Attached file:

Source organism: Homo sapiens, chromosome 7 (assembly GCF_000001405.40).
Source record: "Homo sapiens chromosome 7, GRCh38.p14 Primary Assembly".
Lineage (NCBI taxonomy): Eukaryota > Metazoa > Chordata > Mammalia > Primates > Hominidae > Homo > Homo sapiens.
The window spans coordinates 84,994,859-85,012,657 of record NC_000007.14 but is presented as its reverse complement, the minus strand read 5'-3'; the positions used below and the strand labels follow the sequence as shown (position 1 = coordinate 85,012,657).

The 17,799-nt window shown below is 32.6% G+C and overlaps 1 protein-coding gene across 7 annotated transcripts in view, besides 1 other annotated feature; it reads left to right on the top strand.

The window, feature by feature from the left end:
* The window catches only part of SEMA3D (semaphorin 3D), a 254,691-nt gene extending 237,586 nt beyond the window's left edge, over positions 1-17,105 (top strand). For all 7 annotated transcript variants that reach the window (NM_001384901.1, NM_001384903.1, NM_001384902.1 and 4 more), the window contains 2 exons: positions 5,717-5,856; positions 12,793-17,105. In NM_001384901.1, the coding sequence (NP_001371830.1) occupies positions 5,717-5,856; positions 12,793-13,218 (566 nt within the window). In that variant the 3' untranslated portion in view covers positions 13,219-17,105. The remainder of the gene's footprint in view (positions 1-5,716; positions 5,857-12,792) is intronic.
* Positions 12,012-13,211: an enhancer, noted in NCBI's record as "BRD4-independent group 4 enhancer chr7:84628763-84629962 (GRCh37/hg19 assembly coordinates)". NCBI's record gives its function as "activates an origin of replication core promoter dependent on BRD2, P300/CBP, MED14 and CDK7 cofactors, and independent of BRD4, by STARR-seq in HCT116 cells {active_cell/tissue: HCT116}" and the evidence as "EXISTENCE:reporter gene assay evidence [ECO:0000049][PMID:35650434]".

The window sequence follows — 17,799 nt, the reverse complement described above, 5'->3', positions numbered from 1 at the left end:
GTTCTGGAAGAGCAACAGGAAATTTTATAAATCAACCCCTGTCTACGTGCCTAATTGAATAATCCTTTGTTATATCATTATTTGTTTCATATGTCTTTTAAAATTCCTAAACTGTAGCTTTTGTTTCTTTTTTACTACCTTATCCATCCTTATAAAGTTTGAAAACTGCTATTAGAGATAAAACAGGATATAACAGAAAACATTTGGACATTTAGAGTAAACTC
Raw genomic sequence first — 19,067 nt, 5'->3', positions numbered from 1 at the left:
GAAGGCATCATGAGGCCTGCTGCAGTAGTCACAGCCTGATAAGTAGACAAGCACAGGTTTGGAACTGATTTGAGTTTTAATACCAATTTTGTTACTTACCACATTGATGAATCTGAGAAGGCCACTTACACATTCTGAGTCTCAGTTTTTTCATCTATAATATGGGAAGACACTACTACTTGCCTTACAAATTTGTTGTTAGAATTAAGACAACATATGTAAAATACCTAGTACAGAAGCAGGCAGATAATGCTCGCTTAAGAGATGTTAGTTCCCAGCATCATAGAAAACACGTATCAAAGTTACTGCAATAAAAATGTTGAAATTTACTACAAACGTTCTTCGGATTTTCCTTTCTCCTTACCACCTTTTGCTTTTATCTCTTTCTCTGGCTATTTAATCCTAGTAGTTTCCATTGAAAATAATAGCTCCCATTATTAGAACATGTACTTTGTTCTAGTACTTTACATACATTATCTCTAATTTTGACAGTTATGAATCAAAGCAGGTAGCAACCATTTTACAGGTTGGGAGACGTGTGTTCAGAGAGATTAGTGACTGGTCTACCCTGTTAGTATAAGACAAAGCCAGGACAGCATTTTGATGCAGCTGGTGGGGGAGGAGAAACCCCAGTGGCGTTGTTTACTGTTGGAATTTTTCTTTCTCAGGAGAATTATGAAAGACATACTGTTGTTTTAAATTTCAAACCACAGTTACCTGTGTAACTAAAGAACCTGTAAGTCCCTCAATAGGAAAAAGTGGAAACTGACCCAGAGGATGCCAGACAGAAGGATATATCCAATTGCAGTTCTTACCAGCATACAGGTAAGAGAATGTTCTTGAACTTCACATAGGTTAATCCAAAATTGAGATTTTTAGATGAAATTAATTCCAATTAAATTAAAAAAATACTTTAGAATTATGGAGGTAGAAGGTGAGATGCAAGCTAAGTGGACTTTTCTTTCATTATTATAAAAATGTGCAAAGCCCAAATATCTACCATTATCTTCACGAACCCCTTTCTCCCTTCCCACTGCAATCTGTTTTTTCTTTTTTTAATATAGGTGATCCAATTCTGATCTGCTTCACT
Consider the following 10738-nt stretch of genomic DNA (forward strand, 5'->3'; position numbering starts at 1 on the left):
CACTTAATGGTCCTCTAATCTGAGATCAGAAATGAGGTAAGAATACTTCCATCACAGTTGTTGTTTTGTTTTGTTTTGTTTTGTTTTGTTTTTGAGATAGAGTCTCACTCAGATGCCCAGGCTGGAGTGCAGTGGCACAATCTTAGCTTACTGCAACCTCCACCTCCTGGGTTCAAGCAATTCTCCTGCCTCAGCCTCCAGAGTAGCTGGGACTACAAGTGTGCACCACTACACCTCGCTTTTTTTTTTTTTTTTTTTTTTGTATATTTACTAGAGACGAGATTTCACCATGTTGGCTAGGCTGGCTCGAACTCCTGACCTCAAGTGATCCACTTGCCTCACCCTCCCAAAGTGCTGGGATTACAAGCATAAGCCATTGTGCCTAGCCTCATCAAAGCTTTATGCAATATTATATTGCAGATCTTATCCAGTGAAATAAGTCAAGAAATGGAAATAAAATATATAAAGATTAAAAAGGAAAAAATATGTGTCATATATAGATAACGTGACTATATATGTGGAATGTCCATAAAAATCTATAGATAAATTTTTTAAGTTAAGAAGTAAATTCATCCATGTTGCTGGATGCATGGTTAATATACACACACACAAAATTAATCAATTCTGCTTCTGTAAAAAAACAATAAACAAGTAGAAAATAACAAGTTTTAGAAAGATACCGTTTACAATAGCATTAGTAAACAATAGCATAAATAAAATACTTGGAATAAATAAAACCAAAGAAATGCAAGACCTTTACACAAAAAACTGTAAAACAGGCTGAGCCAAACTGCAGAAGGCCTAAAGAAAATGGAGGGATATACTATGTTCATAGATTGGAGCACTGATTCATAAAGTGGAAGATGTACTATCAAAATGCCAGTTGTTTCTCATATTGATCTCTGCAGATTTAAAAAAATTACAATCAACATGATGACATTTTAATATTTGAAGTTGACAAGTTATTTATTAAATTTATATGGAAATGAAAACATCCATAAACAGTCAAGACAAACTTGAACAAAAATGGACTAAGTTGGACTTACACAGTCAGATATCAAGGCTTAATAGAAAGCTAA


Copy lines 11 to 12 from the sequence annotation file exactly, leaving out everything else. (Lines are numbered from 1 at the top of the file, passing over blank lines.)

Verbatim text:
Raw genomic sequence first — 19,067 nt, 5'->3', positions numbered from 1 at the left:
GAAGGCATCATGAGGCCTGCTGCAGTAGTCACAGCCTGATAAGTAGACAAGCACAGGTTTGGAACTGATTTGAGTTTTAATACCAATTTTGTTACTTACCACATTGATGAATCTGAGAAGGCCACTTACACATTCTGAGTCTCAGTTTTTTCATCTATAATATGGGAAGACACTACTACTTGCCTTACAAATTTGTTGTTAGAATTAAGACAACATATGTAAAATACCTAGTACAGAAGCAGGCAGATAATGCTCGCTTAAGAGATGTTAGTTCCCAGCATCATAGAAAACACGTATCAAAGTTACTGCAATAAAAATGTTGAAATTTACTACAAACGTTCTTCGGATTTTCCTTTCTCCTTACCACCTTTTGCTTTTATCTCTTTCTCTGGCTATTTAATCCTAGTAGTTTCCATTGAAAATAATAGCTCCCATTATTAGAACATGTACTTTGTTCTAGTACTTTACATACATTATCTCTAATTTTGACAGTTATGAATCAAAGCAGGTAGCAACCATTTTACAGGTTGGGAGACGTGTGTTCAGAGAGATTAGTGACTGGTCTACCCTGTTAGTATAAGACAAAGCCAGGACAGCATTTTGATGCAGCTGGTGGGGGAGGAGAAACCCCAGTGGCGTTGTTTACTGTTGGAATTTTTCTTTCTCAGGAGAATTATGAAAGACATACTGTTGTTTTAAATTTCAAACCACAGTTACCTGTGTAACTAAAGAACCTGTAAGTCCCTCAATAGGAAAAAGTGGAAACTGACCCAGAGGATGCCAGACAGAAGGATATATCCAATTGCAGTTCTTACCAGCATACAGGTAAGAGAATGTTCTTGAACTTCACATAGGTTAATCCAAAATTGAGATTTTTAGATGAAATTAATTCCAATTAAATTAAAAAAATACTTTAGAATTATGGAGGTAGAAGGTGAGATGCAAGCTAAGTGGACTTTTCTTTCATTATTATAAAAATGTGCAAAGCCCAAATATCTACCATTATCTTCACGAACCCCTTTCTCCCTTCCCACTGCAATCTGTTTTTTCTTTTTTTAATATAGGTGATCCAATTCTGATCTGCTTCACT